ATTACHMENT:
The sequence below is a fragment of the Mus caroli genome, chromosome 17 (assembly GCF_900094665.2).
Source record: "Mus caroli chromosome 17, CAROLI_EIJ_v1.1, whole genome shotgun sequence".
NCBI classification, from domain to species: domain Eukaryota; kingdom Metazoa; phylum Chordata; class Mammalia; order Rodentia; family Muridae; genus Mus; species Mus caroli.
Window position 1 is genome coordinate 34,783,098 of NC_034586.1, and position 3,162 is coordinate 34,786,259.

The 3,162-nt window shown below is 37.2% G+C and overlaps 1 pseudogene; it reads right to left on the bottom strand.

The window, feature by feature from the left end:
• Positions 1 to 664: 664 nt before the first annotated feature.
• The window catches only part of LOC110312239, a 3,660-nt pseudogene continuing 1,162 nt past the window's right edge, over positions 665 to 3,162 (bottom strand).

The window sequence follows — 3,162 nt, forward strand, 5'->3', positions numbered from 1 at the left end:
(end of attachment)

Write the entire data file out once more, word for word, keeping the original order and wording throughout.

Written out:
The sequence below is a fragment of the Mus caroli genome, chromosome 17 (assembly GCF_900094665.2).
Source record: "Mus caroli chromosome 17, CAROLI_EIJ_v1.1, whole genome shotgun sequence".
NCBI classification, from domain to species: domain Eukaryota; kingdom Metazoa; phylum Chordata; class Mammalia; order Rodentia; family Muridae; genus Mus; species Mus caroli.
Window position 1 is genome coordinate 34,783,098 of NC_034586.1, and position 3,162 is coordinate 34,786,259.

The 3,162-nt window shown below is 37.2% G+C and overlaps 1 pseudogene; it reads right to left on the bottom strand.

The window, feature by feature from the left end:
• Positions 1 to 664: 664 nt before the first annotated feature.
• The window catches only part of LOC110312239, a 3,660-nt pseudogene continuing 1,162 nt past the window's right edge, over positions 665 to 3,162 (bottom strand).

The window sequence follows — 3,162 nt, forward strand, 5'->3', positions numbered from 1 at the left end: